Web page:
The nation is as proud of you as are your fellow Marines — for Marine women are upholding the brilliant traditions of the Corps with a spirit of loyalty and diligence worthy of the highest admiration of all Americans. You have quickly and efficiently taken over scores of different kinds of duties that not long ago were considered strictly masculine assignments; and in doing so, you have freed a large number of well-trained, battle-ready men of the corps for action.)

Meers, Merrill, Szoroletta, Vredevoogd

All smiles

Mr. S. is 92 years old and very dependent on his wife of over 40 years for his care.

It was a second marriage for both.

She's about thirty years younger.

I commented that she's doing an amazing job of caring for him.

She responded, "He was in his 50's and I was in my 20's when we met. I had a three year old boy and a good for nothing husband who was a womanizer. I prayed to GOD and said if you can help me find a man to love me and help raise my boy I will be a great wife. He's a beautiful man and he gave us a beautiful life. I'm so thankful. I will do anything for him. All I can do is give him my enduring thanks and loyalty."

Mr. S. grinned and whispered something. I asked him to repeat what he had said. "My first wife never smiled, so the first time I saw her big smile I knew I wanted her in my life." He smiled.

She smiled also.

Saturday, March 9, 2013

What's your PPD status?

What's your PPD status (In the United States, PPD stands for purified protein derivative and is a skin test performed to check for exposure to tuberculosis)?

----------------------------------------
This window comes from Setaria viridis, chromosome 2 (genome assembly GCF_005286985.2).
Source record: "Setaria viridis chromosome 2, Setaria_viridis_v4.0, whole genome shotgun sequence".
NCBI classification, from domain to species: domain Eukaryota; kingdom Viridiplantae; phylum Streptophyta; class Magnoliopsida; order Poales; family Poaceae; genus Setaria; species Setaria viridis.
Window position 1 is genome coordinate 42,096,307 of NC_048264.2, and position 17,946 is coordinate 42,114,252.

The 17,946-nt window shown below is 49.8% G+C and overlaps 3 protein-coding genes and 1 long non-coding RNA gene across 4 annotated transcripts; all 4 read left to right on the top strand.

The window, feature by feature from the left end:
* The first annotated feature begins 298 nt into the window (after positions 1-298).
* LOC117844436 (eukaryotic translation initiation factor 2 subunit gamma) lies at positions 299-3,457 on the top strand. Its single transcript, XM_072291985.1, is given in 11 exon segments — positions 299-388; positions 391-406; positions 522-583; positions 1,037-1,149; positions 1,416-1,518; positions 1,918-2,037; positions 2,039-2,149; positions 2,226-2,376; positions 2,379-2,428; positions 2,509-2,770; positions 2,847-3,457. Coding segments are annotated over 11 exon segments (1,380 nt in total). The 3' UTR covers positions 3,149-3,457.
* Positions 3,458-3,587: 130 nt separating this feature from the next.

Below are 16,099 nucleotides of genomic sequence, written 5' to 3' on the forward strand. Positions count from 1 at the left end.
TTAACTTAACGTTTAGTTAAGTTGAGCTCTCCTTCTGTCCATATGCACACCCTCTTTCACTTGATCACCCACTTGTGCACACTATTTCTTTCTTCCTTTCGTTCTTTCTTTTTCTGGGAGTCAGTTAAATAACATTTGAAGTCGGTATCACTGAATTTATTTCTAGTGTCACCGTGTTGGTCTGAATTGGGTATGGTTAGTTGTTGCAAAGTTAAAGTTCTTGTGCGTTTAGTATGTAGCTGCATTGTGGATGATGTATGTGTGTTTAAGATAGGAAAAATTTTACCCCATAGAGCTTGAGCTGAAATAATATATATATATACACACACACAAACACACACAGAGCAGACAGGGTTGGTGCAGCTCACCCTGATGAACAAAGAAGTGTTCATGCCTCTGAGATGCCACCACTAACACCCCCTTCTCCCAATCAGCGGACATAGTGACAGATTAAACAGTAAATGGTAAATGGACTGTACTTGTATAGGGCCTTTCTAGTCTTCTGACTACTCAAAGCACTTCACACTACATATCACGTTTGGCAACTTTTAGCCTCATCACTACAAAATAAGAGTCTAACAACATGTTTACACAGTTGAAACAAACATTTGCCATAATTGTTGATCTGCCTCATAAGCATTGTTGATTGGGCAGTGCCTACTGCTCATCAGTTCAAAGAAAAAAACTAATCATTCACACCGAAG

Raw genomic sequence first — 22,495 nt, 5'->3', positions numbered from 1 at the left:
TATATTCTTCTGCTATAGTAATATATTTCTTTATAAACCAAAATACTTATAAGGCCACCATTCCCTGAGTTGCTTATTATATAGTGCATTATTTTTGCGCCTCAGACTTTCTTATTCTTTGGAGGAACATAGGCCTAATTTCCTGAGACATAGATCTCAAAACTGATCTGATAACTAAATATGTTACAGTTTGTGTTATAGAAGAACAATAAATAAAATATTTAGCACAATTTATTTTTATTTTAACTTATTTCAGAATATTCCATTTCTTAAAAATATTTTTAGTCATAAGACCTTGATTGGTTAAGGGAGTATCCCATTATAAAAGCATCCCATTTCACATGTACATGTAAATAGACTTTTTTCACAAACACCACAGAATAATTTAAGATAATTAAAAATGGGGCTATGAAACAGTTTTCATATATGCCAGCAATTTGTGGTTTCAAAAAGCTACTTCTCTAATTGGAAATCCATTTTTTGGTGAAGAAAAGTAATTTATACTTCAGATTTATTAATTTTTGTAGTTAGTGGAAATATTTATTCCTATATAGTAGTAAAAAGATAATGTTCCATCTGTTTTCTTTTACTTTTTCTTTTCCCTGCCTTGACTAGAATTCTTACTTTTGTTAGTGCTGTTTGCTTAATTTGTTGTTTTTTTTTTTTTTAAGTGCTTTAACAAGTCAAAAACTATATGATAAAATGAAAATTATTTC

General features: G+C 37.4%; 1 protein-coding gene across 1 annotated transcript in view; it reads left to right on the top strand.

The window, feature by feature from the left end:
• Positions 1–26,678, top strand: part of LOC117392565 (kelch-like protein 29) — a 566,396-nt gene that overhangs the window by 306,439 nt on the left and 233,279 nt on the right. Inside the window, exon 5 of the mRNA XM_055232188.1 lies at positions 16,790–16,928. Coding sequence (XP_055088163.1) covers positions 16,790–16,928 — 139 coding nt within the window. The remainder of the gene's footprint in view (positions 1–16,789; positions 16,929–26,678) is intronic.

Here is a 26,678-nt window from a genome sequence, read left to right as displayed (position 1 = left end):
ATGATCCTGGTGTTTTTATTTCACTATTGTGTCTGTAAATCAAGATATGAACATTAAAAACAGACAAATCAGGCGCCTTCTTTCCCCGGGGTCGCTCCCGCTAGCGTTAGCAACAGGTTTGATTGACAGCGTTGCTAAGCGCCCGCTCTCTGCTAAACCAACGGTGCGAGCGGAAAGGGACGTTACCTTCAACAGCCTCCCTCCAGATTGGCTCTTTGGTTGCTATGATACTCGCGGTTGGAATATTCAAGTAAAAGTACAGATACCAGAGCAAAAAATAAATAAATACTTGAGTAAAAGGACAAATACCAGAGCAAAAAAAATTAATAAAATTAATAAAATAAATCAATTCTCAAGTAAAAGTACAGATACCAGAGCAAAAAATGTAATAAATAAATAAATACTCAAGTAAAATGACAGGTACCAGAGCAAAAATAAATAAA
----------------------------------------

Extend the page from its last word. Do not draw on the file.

In Scotland, a patient’s PPD status is considered vital information for those approaching the end of life.

Their PPD status. Do they have severe outbreaks of tuberculosis among the dying in Scotland?

No, PPD stands for Preferred Place of Death.

Patients are asked about their preferred place of death as part of the advance care planning process, it's documented, and all possible efforts are utilized to get the patient to that setting as death approaches.

Now that’s awesome!

Thursday, March 7, 2013

Rich memories

Mr. C. was very successful for many years.

He owned a Restaurant/Night club (Corso's) in Torrance, California for 27 years as well as a Bowling Alley/Lounge, a Jewelry store and a ladies ready to wear clothing store.

He never smoked or drank alcohol and kept himself in good shape over the years by playing Racquetball three days a week, boxing and swimming.

He had one vice however; gambling.

He lost almost everything gambling on sports.

He's now 92 years old and lives in a 400 square foot studio apartment.

Almost all of the wall space is taken up with photo collages that his daughter put together. There are pictures of him with all the famous people who frequented his establishments over the years; Frank Sinatra, Sammy Davis, Dean Martin, Sonny Liston, the Ink Spots, members of the Los Angeles Rams, etc..

He's one of the richest persons I've ever meet in terms of wonderful memories.

Man does he get a glint in his eye when reminiscing.

He's so thankful for having had such a great life.

Wednesday, March 6, 2013

Minding the store for over 30 years!

Mr. T. was active duty in the Navy from 1953 through 1983.

He was a Storekeeper.

He lived in multiple places during his thirty year career.

His wife's favorite was Hawaii. His was Key West.